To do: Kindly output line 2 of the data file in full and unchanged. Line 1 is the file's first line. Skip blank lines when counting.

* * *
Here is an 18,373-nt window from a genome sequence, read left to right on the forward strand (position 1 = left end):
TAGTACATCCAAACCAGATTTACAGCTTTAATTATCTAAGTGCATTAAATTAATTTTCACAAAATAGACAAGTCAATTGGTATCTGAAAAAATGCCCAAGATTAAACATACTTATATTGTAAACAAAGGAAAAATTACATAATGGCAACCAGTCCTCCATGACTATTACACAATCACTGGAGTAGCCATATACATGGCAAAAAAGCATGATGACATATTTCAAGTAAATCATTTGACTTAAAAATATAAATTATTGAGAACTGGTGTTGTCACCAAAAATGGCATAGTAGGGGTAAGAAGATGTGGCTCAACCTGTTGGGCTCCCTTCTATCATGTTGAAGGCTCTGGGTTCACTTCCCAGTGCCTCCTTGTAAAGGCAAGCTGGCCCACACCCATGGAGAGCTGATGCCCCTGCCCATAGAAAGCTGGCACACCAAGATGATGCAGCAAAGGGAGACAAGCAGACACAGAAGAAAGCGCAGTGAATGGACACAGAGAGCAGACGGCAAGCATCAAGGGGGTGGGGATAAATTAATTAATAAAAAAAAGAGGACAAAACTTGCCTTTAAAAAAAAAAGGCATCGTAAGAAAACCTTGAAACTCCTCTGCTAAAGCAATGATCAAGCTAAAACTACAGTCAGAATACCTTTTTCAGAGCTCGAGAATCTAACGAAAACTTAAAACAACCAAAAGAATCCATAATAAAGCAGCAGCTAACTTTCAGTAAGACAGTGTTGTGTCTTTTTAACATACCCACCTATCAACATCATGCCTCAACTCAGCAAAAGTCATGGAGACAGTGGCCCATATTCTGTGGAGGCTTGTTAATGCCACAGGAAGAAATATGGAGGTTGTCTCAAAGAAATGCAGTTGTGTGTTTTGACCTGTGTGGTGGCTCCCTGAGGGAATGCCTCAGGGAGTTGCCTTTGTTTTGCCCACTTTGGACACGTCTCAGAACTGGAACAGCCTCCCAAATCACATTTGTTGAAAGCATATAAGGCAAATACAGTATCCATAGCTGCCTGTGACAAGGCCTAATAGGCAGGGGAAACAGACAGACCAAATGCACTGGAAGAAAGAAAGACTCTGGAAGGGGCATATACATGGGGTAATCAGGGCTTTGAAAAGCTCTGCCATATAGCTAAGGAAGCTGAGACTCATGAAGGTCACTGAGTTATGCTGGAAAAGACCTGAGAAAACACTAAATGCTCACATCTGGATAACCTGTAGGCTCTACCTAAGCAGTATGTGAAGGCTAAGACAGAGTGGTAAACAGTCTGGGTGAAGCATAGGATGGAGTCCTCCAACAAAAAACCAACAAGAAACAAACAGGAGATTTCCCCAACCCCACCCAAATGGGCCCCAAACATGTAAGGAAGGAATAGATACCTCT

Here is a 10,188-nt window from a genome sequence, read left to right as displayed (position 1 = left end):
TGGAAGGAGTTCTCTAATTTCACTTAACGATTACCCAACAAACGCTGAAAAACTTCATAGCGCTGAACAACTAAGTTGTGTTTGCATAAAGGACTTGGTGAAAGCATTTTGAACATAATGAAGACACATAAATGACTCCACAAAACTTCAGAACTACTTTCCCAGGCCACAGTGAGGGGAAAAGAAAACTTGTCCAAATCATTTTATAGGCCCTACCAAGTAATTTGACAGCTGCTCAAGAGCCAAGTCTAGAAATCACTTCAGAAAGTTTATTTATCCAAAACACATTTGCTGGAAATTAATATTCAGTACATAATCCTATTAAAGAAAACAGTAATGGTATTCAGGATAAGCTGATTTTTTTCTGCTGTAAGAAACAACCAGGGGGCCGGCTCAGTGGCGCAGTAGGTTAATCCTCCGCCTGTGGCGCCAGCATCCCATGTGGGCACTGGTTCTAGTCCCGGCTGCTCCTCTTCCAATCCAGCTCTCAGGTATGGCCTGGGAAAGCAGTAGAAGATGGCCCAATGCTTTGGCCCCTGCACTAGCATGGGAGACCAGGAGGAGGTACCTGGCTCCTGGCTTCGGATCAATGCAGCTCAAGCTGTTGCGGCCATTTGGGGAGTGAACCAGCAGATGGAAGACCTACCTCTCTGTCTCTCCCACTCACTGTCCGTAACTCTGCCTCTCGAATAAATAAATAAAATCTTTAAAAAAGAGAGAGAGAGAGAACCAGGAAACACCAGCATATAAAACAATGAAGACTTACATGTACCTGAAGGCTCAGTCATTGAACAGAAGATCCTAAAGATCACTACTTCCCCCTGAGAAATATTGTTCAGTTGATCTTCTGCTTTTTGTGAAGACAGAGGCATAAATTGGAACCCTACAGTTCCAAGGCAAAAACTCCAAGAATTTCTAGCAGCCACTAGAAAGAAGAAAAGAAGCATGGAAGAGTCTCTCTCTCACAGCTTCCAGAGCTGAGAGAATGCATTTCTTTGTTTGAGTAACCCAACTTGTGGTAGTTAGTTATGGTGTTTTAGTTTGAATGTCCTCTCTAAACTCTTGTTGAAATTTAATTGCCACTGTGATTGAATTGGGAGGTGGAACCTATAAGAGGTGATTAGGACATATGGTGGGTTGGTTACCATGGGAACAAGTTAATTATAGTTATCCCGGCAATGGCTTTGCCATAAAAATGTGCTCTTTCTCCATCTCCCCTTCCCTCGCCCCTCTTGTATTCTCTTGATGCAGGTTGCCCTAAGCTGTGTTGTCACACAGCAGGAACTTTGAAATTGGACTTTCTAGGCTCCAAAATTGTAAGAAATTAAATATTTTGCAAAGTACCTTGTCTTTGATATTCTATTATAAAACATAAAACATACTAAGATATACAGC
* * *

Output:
TAGTACATCCAAACCAGATTTACAGCTTTAATTATCTAAGTGCATTAAATTAATTTTCACAAAATAGACAAGTCAATTGGTATCTGAAAAAATGCCCAAGATTAAACATACTTATATTGTAAACAAAGGAAAAATTACATAATGGCAACCAGTCCTCCATGACTATTACACAATCACTGGAGTAGCCATATACATGGCAAAAAAGCATGATGACATATTTCAAGTAAATCATTTGACTTAAAAATATAAATTATTGAGAACTGGTGTTGTCACCAAAAATGGCATAGTAGGGGTAAGAAGATGTGGCTCAACCTGTTGGGCTCCCTTCTATCATGTTGAAGGCTCTGGGTTCACTTCCCAGTGCCTCCTTGTAAAGGCAAGCTGGCCCACACCCATGGAGAGCTGATGCCCCTGCCCATAGAAAGCTGGCACACCAAGATGATGCAGCAAAGGGAGACAAGCAGACACAGAAGAAAGCGCAGTGAATGGACACAGAGAGCAGACGGCAAGCATCAAGGGGGTGGGGATAAATTAATTAATAAAAAAAAGAGGACAAAACTTGCCTTTAAAAAAAAAAGGCATCGTAAGAAAACCTTGAAACTCCTCTGCTAAAGCAATGATCAAGCTAAAACTACAGTCAGAATACCTTTTTCAGAGCTCGAGAATCTAACGAAAACTTAAAACAACCAAAAGAATCCATAATAAAGCAGCAGCTAACTTTCAGTAAGACAGTGTTGTGTCTTTTTAACATACCCACCTATCAACATCATGCCTCAACTCAGCAAAAGTCATGGAGACAGTGGCCCATATTCTGTGGAGGCTTGTTAATGCCACAGGAAGAAATATGGAGGTTGTCTCAAAGAAATGCAGTTGTGTGTTTTGACCTGTGTGGTGGCTCCCTGAGGGAATGCCTCAGGGAGTTGCCTTTGTTTTGCCCACTTTGGACACGTCTCAGAACTGGAACAGCCTCCCAAATCACATTTGTTGAAAGCATATAAGGCAAATACAGTATCCATAGCTGCCTGTGACAAGGCCTAATAGGCAGGGGAAACAGACAGACCAAATGCACTGGAAGAAAGAAAGACTCTGGAAGGGGCATATACATGGGGTAATCAGGGCTTTGAAAAGCTCTGCCATATAGCTAAGGAAGCTGAGACTCATGAAGGTCACTGAGTTATGCTGGAAAAGACCTGAGAAAACACTAAATGCTCACATCTGGATAACCTGTAGGCTCTACCTAAGCAGTATGTGAAGGCTAAGACAGAGTGGTAAACAGTCTGGGTGAAGCATAGGATGGAGTCCTCCAACAAAAAACCAACAAGAAACAAACAGGAGATTTCCCCAACCCCACCCAAATGGGCCCCAAACATGTAAGGAAGGAATAGATACCTCT